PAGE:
Yeah, Transgression’s a complicated movie, one defined less by decisions and more by the havoc those decisions create. It’s also a movie that offers little clarity while ping-ponging between past and present, but—like Borat—it’s Bakalova’s captivating turn that provides a center of gravity to orbiting questions of individuality and self-worth. Val Todorov, writer/director of Transgression, is quick to notice the similarities. From his perspective, “both movies actually belong to the same subgenre: ethnofiction, a blend of documentary and fiction in the area of visual anthropology,” respectively peeling back the layers of society in Bulgaria and America.
Yet while there’s thematic overlap between the two stories, they’re still tonal opposites, and the distinction begins with Bakalova’s appearance before extending to her performance. Borat mines satire from the extremes of Tutar as the titular weirdo’s caged, haggard and unibrowed daughter before she sheds baggy clothes for the camera-ready makeup and blonde hair of a Tomi Lahren lookalike. She’s nearly unrecognizable in Todorov’s movie: A pensive presence reminiscent of Alicia Vikander, suited up in leather jacket and pants with a weary skepticism that’s kept on a low boil before the chaotic finale. If you thought Tutar’s exaggerated high shrill was Bakalova’s natural voice, Transgression puts into sharp relief how much it’s a part of the Borat act; in it, Bakalova speaks with a deeper tenor and conviction, but that Tutar voice is still observed (and perhaps born) when Yana briefly personifies a storybook character. “I’m a cold icicle broken into two,” Yana declares in the familiar child-like tone. At a point when Yana’s become an unstable protagonist in her own story, we start to notice Tutar’s unpredictability lurking behind Bakalova’s eyes.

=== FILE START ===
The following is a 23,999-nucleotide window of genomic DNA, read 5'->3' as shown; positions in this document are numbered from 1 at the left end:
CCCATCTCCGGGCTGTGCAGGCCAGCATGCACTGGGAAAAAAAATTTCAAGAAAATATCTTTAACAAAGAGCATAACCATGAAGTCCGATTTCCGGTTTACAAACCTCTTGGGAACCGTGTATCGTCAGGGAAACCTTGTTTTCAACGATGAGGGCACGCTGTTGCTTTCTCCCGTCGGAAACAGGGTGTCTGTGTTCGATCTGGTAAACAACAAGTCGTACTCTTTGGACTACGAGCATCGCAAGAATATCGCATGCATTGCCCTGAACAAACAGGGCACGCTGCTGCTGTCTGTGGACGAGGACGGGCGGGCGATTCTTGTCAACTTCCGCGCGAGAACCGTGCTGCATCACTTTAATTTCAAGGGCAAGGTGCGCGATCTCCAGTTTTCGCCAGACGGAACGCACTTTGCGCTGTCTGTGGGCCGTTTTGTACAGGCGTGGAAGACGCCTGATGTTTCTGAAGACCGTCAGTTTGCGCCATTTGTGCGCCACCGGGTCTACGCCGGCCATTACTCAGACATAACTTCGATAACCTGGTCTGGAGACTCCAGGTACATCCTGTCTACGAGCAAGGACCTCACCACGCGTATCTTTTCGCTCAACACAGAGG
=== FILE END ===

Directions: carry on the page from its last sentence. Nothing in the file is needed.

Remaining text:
While Tutar is a comical creation revealing deeply embedded societal truths, Yana is an understated Rubik’s Cube. Transgression only works if Bakalova is able to tread the line separating defiance and doubt, while also being mindful of the assumptions being thrown her way—not just from others in the narrative, but from the audience too (Bakalova was only 22 when Transgression premiered and looks even younger in the movie). The role is charged with an extraordinary degree of difficulty and she emerges as the best thing about Transgression.